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Hand surgery in a lemur

By November 3, 2023 Greenbay Vet News

**This post contains images of surgery**

Here at Greenbay, although our usual patients are cats and dogs, we do also have the privilege of treating some more exotic species thanks to our work with Dr. Ian Sayers.

Ian and Greenbay provide the veterinary services for Shaldon Wildlife Trust, and recently we were asked to take a look at one of their gorgeous Red Bellied Lemurs as the keepers were worried she had injured her hand.

The lemur was transported to us in a special crate, through which we can administer anaesthetic gas to ensure any handling is as stress free as possible for the animal (and to keep our fingers safe!).

Once anaesthetised x-rays were taken of the lemur’s hand, which confirmed she had broken three of the fingers in her left hand – ouch!

Shaldon wanted to do all they could for the lemur, and this is where the combined skills of the team come in. Vet John is an experienced orthopaedic surgeon, and knew the best chance of a successful outcome was applying tiny plates to the fractured bones. Ian prepared the lemur for surgery by placing a breathing tube and attaching full monitoring equipment, before assisting with the surgery. RVN Lynzi monitored the patient throughout the procedure.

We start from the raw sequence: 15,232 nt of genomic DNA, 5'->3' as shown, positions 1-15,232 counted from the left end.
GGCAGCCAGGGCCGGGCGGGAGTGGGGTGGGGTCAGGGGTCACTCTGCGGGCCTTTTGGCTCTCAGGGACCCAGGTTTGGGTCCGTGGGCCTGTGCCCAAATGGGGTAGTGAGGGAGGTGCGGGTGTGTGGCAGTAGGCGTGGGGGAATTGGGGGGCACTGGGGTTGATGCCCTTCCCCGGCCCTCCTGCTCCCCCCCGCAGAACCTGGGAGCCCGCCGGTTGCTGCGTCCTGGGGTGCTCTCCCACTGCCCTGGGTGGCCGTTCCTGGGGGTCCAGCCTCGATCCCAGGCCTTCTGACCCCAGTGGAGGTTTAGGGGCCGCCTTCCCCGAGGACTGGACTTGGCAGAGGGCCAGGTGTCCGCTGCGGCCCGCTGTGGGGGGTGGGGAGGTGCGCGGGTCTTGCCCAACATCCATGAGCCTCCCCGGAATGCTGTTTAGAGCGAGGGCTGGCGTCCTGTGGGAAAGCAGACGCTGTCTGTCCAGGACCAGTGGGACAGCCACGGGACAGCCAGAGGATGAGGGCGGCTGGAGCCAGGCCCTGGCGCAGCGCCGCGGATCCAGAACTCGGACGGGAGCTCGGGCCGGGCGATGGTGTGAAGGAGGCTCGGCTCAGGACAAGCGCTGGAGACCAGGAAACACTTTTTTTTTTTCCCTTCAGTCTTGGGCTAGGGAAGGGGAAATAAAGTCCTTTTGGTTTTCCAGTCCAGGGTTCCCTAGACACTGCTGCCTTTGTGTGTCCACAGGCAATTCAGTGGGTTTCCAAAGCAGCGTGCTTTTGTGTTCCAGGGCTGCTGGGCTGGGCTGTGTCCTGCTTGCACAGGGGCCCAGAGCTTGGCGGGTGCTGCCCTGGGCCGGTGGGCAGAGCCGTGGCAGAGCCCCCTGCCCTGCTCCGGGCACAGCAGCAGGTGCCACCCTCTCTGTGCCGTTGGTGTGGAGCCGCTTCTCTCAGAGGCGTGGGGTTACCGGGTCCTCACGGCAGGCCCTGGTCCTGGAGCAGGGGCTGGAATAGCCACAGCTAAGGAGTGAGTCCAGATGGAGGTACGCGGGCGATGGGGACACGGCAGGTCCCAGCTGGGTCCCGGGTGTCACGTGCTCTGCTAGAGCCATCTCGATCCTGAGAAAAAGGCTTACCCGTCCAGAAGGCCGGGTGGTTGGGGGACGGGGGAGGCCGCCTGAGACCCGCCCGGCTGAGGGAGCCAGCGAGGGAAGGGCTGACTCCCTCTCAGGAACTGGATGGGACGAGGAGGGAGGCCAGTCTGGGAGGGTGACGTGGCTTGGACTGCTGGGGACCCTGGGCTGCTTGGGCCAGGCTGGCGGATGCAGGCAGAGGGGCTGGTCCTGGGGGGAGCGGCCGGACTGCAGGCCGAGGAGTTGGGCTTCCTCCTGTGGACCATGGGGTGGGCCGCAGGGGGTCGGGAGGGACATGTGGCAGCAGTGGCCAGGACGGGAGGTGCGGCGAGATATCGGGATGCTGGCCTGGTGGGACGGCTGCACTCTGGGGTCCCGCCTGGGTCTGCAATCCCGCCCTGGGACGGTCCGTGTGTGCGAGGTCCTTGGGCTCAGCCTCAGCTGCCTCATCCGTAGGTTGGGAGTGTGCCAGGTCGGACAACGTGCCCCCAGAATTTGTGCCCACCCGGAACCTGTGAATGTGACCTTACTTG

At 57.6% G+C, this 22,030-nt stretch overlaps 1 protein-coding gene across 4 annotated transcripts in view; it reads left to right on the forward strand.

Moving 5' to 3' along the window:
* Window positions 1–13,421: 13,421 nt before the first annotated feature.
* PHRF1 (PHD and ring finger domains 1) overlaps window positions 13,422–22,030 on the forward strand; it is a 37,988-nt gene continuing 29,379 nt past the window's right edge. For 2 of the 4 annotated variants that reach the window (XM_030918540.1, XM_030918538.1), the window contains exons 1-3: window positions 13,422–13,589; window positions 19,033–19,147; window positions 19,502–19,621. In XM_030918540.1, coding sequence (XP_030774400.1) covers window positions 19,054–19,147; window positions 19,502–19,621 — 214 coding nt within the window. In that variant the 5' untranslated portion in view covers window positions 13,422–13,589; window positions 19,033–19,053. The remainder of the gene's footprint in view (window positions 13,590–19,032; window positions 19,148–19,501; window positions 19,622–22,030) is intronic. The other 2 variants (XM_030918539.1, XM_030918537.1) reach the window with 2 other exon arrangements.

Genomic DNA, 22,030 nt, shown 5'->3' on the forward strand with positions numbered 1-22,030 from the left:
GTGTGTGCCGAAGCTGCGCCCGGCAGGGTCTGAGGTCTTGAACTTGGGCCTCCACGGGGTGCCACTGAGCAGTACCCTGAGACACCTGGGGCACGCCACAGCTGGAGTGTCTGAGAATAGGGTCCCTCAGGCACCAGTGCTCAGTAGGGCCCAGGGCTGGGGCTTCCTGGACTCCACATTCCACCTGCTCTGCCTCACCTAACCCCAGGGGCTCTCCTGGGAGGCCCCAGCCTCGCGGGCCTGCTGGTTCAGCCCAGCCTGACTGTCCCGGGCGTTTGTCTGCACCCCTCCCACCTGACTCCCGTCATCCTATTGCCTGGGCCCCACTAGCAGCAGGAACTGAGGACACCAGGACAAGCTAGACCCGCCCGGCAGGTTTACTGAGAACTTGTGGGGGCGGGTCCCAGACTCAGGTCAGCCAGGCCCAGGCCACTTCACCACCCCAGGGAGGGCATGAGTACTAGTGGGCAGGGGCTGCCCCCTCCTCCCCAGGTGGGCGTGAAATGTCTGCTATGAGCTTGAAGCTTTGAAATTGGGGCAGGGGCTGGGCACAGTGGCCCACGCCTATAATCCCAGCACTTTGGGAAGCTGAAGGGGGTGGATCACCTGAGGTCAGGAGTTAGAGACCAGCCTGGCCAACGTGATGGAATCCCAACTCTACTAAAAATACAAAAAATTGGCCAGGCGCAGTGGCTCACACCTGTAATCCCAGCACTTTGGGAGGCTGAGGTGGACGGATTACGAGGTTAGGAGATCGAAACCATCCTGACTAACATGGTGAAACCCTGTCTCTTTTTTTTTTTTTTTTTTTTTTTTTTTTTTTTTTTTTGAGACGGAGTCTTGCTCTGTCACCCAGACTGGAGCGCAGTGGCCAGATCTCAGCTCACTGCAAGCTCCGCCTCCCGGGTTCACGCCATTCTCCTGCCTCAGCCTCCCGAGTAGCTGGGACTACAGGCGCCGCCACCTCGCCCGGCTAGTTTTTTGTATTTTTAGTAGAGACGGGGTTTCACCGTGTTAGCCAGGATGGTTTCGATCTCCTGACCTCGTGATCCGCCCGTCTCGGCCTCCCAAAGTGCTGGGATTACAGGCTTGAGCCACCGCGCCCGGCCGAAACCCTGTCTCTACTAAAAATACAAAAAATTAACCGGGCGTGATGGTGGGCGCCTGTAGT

This was truly microsurgery, as the photos demonstrate! John and Ian used special loupes to help them magnify the surgical site, and a device called a harmonic scalpel which seals blood vessels as it cuts.

Post-op x-rays showed good alignment of the fractured bone pieces and the lemur was woken up. Pain relief was provided during the procedure and for her to continue taking back at the zoo.

One of the biggest risks with primate surgery is the patient interfering with the wound afterwards. Unlike dogs or cats we cannot apply an Elizabethan cone or a pet shirt. Glue is applied to the hair in multiple places to encourage the patient to fiddle with that, rather than the wound itself.

Fortunately this lemur was sensible and her wounds healed well. She has been seen to hold food using the hand, and has been doing exercises with the hand with some amazing clicker training work from her keepers.

You can read more about Red Bellied Lemurs below with this information from Shaldon Wildlife Trust’s website:

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